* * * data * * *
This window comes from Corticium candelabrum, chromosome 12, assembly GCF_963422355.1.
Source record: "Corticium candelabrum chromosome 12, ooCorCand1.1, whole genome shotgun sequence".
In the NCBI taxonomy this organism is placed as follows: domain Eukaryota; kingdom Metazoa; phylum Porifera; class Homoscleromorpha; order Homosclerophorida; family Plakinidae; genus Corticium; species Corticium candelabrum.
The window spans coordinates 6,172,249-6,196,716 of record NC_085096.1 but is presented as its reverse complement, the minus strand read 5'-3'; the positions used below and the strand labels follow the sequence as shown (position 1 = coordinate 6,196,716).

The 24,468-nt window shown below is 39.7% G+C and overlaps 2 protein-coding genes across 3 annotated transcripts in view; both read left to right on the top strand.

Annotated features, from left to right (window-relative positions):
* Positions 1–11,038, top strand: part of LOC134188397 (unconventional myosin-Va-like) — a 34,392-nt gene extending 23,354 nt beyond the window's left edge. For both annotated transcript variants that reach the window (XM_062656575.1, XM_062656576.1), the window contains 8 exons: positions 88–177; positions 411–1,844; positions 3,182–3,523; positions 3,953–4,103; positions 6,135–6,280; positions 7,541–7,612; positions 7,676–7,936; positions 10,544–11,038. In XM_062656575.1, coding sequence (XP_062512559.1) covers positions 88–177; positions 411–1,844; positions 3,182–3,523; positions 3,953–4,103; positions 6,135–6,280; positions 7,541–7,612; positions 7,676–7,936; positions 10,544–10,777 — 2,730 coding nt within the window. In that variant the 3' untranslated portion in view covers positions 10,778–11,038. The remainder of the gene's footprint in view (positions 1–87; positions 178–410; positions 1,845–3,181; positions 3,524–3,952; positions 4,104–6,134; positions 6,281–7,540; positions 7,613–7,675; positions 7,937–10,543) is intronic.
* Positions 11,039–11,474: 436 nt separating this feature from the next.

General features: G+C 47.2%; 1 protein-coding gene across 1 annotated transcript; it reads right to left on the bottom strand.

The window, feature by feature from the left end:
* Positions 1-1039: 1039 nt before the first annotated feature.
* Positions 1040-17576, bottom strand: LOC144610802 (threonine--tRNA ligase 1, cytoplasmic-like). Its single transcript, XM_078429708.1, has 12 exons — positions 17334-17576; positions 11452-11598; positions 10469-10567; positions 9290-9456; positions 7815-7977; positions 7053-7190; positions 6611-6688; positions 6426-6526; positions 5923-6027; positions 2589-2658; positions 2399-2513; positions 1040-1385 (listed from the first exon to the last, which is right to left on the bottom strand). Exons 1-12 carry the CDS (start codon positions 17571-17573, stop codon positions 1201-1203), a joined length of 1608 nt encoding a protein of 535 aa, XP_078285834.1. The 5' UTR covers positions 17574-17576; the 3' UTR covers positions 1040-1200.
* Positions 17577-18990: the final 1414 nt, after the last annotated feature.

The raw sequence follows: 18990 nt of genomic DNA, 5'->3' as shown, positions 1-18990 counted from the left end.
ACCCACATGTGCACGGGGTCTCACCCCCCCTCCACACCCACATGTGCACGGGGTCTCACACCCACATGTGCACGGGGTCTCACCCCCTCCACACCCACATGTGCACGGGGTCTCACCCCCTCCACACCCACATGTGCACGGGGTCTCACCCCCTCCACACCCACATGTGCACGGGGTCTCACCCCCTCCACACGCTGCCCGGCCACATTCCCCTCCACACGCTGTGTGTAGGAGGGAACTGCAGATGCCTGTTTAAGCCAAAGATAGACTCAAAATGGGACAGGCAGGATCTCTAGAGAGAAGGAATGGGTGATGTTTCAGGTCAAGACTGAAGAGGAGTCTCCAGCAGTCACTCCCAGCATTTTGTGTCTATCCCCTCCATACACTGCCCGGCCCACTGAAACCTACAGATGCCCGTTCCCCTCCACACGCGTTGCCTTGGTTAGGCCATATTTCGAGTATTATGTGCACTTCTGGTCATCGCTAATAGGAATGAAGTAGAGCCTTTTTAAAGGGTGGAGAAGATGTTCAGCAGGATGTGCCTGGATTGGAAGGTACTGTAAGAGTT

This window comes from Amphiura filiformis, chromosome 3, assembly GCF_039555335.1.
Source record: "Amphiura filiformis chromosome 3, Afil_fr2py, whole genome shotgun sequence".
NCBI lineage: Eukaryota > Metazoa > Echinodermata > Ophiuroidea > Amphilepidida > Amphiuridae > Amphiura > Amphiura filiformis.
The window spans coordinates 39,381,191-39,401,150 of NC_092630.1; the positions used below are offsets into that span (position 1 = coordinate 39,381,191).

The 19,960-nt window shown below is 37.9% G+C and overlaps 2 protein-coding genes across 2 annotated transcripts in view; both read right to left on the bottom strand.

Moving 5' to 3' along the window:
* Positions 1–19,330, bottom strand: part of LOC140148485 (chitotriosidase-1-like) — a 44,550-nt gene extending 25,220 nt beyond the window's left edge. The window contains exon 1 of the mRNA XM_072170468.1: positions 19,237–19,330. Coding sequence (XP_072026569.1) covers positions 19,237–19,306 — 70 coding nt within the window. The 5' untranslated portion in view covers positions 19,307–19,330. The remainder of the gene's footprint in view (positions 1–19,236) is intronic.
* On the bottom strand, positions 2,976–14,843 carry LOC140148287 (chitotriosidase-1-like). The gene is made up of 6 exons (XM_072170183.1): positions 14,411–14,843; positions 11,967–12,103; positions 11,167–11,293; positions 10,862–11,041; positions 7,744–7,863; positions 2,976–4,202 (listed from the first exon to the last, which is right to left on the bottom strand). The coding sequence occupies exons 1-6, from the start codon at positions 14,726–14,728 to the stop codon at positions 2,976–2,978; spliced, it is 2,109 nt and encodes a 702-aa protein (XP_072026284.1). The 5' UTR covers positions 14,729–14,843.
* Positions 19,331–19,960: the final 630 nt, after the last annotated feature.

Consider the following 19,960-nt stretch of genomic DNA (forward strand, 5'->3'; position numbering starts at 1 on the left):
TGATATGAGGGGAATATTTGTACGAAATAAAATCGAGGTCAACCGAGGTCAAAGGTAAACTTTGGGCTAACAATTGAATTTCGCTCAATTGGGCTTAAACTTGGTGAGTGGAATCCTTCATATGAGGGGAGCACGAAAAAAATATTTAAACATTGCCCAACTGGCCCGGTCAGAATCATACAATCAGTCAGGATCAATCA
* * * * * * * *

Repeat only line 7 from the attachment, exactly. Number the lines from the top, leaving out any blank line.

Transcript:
* Positions 1–11,038, top strand: part of LOC134188397 (unconventional myosin-Va-like) — a 34,392-nt gene extending 23,354 nt beyond the window's left edge. For both annotated transcript variants that reach the window (XM_062656575.1, XM_062656576.1), the window contains 8 exons: positions 88–177; positions 411–1,844; positions 3,182–3,523; positions 3,953–4,103; positions 6,135–6,280; positions 7,541–7,612; positions 7,676–7,936; positions 10,544–11,038. In XM_062656575.1, coding sequence (XP_062512559.1) covers positions 88–177; positions 411–1,844; positions 3,182–3,523; positions 3,953–4,103; positions 6,135–6,280; positions 7,541–7,612; positions 7,676–7,936; positions 10,544–10,777 — 2,730 coding nt within the window. In that variant the 3' untranslated portion in view covers positions 10,778–11,038. The remainder of the gene's footprint in view (positions 1–87; positions 178–410; positions 1,845–3,181; positions 3,524–3,952; positions 4,104–6,134; positions 6,281–7,540; positions 7,613–7,675; positions 7,937–10,543) is intronic.